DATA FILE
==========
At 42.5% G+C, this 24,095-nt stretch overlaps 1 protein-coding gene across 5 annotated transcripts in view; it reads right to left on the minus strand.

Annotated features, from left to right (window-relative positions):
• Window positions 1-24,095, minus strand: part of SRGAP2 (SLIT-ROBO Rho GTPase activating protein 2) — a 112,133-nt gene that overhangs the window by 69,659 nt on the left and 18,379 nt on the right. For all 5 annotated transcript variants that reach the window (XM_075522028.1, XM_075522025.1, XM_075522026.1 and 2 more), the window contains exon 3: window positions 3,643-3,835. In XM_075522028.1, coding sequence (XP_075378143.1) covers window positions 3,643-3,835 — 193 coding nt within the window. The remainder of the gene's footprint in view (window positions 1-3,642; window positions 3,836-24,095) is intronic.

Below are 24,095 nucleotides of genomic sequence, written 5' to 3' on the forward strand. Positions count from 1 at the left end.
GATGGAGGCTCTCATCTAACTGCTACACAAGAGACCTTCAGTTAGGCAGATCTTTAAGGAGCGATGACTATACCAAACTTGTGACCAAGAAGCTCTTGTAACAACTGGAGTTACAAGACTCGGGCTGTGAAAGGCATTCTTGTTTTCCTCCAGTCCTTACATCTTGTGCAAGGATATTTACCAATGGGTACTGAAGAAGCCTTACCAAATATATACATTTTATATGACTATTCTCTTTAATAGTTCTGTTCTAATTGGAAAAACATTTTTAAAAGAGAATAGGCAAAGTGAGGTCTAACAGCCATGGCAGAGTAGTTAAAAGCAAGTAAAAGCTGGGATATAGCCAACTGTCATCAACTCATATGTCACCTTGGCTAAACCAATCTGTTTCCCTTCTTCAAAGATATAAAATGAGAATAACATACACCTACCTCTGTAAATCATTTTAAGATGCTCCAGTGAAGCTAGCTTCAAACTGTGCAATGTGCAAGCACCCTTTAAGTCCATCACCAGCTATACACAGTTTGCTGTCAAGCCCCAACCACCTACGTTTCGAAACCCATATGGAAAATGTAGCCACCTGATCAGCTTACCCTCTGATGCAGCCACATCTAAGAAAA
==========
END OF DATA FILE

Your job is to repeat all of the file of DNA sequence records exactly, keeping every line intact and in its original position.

At 42.5% G+C, this 24,095-nt stretch overlaps 1 protein-coding gene across 5 annotated transcripts in view; it reads right to left on the minus strand.

Annotated features, from left to right (window-relative positions):
• Window positions 1-24,095, minus strand: part of SRGAP2 (SLIT-ROBO Rho GTPase activating protein 2) — a 112,133-nt gene that overhangs the window by 69,659 nt on the left and 18,379 nt on the right. For all 5 annotated transcript variants that reach the window (XM_075522028.1, XM_075522025.1, XM_075522026.1 and 2 more), the window contains exon 3: window positions 3,643-3,835. In XM_075522028.1, coding sequence (XP_075378143.1) covers window positions 3,643-3,835 — 193 coding nt within the window. The remainder of the gene's footprint in view (window positions 1-3,642; window positions 3,836-24,095) is intronic.

Below are 24,095 nucleotides of genomic sequence, written 5' to 3' on the forward strand. Positions count from 1 at the left end.
GATGGAGGCTCTCATCTAACTGCTACACAAGAGACCTTCAGTTAGGCAGATCTTTAAGGAGCGATGACTATACCAAACTTGTGACCAAGAAGCTCTTGTAACAACTGGAGTTACAAGACTCGGGCTGTGAAAGGCATTCTTGTTTTCCTCCAGTCCTTACATCTTGTGCAAGGATATTTACCAATGGGTACTGAAGAAGCCTTACCAAATATATACATTTTATATGACTATTCTCTTTAATAGTTCTGTTCTAATTGGAAAAACATTTTTAAAAGAGAATAGGCAAAGTGAGGTCTAACAGCCATGGCAGAGTAGTTAAAAGCAAGTAAAAGCTGGGATATAGCCAACTGTCATCAACTCATATGTCACCTTGGCTAAACCAATCTGTTTCCCTTCTTCAAAGATATAAAATGAGAATAACATACACCTACCTCTGTAAATCATTTTAAGATGCTCCAGTGAAGCTAGCTTCAAACTGTGCAATGTGCAAGCACCCTTTAAGTCCATCACCAGCTATACACAGTTTGCTGTCAAGCCCCAACCACCTACGTTTCGAAACCCATATGGAAAATGTAGCCACCTGATCAGCTTACCCTCTGATGCAGCCACATCTAAGAAAA